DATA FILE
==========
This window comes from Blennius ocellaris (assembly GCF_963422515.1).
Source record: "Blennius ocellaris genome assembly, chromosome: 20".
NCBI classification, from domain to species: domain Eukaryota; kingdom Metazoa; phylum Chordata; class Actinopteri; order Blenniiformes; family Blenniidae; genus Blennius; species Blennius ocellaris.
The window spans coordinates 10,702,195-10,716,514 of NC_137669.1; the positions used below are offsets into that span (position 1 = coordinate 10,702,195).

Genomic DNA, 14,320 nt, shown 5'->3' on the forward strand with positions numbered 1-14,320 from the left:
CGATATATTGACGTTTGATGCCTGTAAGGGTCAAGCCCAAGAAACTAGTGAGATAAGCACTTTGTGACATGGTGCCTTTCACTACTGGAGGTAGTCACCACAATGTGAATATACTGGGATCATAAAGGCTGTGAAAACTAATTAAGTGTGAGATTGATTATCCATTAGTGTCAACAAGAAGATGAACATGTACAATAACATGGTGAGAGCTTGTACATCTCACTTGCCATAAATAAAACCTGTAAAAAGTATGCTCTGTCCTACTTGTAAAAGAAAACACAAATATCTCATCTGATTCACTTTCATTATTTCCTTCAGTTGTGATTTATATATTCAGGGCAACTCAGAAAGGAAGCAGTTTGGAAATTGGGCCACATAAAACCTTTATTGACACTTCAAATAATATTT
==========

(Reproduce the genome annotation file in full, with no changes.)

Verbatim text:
This window comes from Blennius ocellaris (assembly GCF_963422515.1).
Source record: "Blennius ocellaris genome assembly, chromosome: 20".
NCBI classification, from domain to species: domain Eukaryota; kingdom Metazoa; phylum Chordata; class Actinopteri; order Blenniiformes; family Blenniidae; genus Blennius; species Blennius ocellaris.
The window spans coordinates 10,702,195-10,716,514 of NC_137669.1; the positions used below are offsets into that span (position 1 = coordinate 10,702,195).

Genomic DNA, 14,320 nt, shown 5'->3' on the forward strand with positions numbered 1-14,320 from the left:
CGATATATTGACGTTTGATGCCTGTAAGGGTCAAGCCCAAGAAACTAGTGAGATAAGCACTTTGTGACATGGTGCCTTTCACTACTGGAGGTAGTCACCACAATGTGAATATACTGGGATCATAAAGGCTGTGAAAACTAATTAAGTGTGAGATTGATTATCCATTAGTGTCAACAAGAAGATGAACATGTACAATAACATGGTGAGAGCTTGTACATCTCACTTGCCATAAATAAAACCTGTAAAAAGTATGCTCTGTCCTACTTGTAAAAGAAAACACAAATATCTCATCTGATTCACTTTCATTATTTCCTTCAGTTGTGATTTATATATTCAGGGCAACTCAGAAAGGAAGCAGTTTGGAAATTGGGCCACATAAAACCTTTATTGACACTTCAAATAATATTT